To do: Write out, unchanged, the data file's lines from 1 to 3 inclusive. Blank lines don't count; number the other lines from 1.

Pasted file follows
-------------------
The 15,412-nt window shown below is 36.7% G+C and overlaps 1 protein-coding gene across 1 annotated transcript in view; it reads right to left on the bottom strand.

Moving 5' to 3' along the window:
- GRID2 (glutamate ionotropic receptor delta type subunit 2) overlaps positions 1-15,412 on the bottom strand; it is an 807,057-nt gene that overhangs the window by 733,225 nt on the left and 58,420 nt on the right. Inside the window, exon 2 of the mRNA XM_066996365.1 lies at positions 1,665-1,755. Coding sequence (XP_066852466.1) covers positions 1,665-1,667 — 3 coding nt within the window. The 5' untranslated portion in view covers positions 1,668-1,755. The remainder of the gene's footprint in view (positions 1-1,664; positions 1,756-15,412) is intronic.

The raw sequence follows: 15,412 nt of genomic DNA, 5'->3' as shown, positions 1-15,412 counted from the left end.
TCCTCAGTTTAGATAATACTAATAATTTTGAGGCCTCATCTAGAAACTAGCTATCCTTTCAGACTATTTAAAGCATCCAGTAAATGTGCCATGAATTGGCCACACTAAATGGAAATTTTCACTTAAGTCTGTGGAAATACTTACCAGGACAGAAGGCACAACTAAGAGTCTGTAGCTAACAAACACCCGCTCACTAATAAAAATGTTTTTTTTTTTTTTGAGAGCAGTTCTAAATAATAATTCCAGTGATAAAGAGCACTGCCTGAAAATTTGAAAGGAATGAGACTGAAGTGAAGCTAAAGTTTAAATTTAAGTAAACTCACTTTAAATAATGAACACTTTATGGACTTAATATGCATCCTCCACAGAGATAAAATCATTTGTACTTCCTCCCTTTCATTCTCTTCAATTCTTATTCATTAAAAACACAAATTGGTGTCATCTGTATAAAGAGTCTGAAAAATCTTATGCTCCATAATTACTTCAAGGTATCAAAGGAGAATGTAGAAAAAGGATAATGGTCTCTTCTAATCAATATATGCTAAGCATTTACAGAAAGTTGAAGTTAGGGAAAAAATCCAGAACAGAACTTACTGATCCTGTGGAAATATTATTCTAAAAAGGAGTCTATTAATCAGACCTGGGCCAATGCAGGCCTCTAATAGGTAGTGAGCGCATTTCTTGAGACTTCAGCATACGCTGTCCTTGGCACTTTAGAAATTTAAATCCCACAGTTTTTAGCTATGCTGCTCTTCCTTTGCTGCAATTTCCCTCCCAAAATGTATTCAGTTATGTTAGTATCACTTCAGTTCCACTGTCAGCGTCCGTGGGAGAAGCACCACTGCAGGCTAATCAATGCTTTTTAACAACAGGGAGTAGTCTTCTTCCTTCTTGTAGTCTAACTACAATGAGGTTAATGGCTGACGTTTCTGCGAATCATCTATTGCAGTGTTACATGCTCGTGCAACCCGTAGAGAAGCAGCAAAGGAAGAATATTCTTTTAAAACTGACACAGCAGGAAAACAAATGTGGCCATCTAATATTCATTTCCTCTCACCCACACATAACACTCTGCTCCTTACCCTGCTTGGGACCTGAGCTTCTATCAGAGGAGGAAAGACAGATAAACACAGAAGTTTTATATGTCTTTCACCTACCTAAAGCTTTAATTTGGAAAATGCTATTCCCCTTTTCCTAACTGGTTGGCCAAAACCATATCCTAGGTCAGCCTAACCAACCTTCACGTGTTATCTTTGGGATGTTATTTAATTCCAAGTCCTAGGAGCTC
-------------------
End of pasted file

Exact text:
The 15,412-nt window shown below is 36.7% G+C and overlaps 1 protein-coding gene across 1 annotated transcript in view; it reads right to left on the bottom strand.

Moving 5' to 3' along the window:
- GRID2 (glutamate ionotropic receptor delta type subunit 2) overlaps positions 1-15,412 on the bottom strand; it is an 807,057-nt gene that overhangs the window by 733,225 nt on the left and 58,420 nt on the right. Inside the window, exon 2 of the mRNA XM_066996365.1 lies at positions 1,665-1,755. Coding sequence (XP_066852466.1) covers positions 1,665-1,667 — 3 coding nt within the window. The 5' untranslated portion in view covers positions 1,668-1,755. The remainder of the gene's footprint in view (positions 1-1,664; positions 1,756-15,412) is intronic.